Here is my recommendation. First, I am a physical therapist. I have worked with people like ourselves for over 30 years. With that understood,I have learned a lot. #1. People confuse exercise with rehabilitation. It is not about getting stronger . It is about getting our strength back. When our bodies have to deal with a health insult such as injury, surgery or disease, it puts us into a protective mode. Like when you slam your thumb in a door and due to pain, you can't move it. Your strength didn't go away. It was inhibited...The basic trick is this...Start to do things that are normal. Learn to get up by yourself. Learn to walk without a limp. Shower. Go for a walk. Restart your hobby. Soon enough, you body recognizes that things you do are normal and won't hurt you. If you do too much, your body goes back into protective mode and delays your progress. Pushing yourself doesn't yield results. As you heal, you become able to increase your activity. A conservative approach will produce maximum results... We are not training for a marathon. That is a BIG difference.....There is a lot more detail than that, but I am trying to keep it simple.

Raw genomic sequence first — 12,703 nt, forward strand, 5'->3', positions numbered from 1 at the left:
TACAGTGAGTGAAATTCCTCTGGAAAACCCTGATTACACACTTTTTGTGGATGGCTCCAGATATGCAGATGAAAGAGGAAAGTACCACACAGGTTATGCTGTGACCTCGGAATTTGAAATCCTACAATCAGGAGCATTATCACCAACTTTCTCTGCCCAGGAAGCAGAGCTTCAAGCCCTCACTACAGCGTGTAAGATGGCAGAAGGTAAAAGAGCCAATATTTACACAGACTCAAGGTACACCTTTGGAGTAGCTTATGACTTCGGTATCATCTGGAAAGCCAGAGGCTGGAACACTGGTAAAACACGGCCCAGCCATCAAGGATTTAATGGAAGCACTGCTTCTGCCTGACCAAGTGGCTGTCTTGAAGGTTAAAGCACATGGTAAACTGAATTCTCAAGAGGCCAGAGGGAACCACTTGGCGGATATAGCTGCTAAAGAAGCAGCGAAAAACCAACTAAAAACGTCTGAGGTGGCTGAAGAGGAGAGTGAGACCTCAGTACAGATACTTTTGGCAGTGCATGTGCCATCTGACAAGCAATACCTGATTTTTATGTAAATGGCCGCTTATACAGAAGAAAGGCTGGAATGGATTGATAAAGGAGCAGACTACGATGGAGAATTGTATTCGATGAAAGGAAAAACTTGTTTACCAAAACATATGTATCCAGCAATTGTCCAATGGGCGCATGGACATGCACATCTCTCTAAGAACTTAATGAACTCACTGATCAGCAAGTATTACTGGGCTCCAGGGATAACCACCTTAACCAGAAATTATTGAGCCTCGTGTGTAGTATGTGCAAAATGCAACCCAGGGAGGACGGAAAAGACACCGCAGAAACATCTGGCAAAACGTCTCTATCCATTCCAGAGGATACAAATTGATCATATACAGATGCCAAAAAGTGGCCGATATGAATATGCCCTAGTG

Slow and steady wins...
    My rehab/recovery process was complicated by the injuries from my accident and the surgery required five days after my nephrectomy because of those injuries, so I'm not sure how much benefit my story will be. My "normal" routine consisted mainly of walking 4 miles minimum daily and weight lifting. My stamina for distance returned quickly, but it took several weeks for my pace to approach where it had been prior to the accident. Weight training took longer, I started with empty bars and worked only on range of motion. Whether it was walking or lifting I let pain be my guide, if I felt anything even close to debilitating I stopped or backed off, when I could work through it comfortably I pressed on. Shaving a few seconds off my pace or adding 5 lbs (max) to the bar became my goals. It was helpful to track my progress on paper and easy to see that slow and steady produced the best results. One other thing, I was off all pain meds before I started lifting, but again I was dealing with structural damage and felt I needed to clearly understand my limits without the masking of meds.